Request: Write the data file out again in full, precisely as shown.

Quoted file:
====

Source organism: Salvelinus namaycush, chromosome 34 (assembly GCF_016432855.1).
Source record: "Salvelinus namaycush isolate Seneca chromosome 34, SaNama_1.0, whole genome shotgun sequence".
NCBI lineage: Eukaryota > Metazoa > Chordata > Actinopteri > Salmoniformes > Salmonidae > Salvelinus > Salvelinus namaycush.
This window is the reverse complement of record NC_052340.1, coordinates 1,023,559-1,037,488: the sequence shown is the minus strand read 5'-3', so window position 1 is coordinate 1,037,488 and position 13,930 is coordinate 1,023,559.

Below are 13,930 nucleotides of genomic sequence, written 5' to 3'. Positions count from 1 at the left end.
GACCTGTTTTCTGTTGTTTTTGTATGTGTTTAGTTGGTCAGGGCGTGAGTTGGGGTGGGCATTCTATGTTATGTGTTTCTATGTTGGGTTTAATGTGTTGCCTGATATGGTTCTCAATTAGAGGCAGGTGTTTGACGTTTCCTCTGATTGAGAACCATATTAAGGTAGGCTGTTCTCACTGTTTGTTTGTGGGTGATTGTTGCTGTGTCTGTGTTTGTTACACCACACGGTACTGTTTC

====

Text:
Source organism: Salvelinus namaycush, chromosome 34 (assembly GCF_016432855.1).
Source record: "Salvelinus namaycush isolate Seneca chromosome 34, SaNama_1.0, whole genome shotgun sequence".
NCBI lineage: Eukaryota > Metazoa > Chordata > Actinopteri > Salmoniformes > Salmonidae > Salvelinus > Salvelinus namaycush.
This window is the reverse complement of record NC_052340.1, coordinates 1,023,559-1,037,488: the sequence shown is the minus strand read 5'-3', so window position 1 is coordinate 1,037,488 and position 13,930 is coordinate 1,023,559.

Below are 13,930 nucleotides of genomic sequence, written 5' to 3'. Positions count from 1 at the left end.
GACCTGTTTTCTGTTGTTTTTGTATGTGTTTAGTTGGTCAGGGCGTGAGTTGGGGTGGGCATTCTATGTTATGTGTTTCTATGTTGGGTTTAATGTGTTGCCTGATATGGTTCTCAATTAGAGGCAGGTGTTTGACGTTTCCTCTGATTGAGAACCATATTAAGGTAGGCTGTTCTCACTGTTTGTTTGTGGGTGATTGTTGCTGTGTCTGTGTTTGTTACACCACACGGTACTGTTTC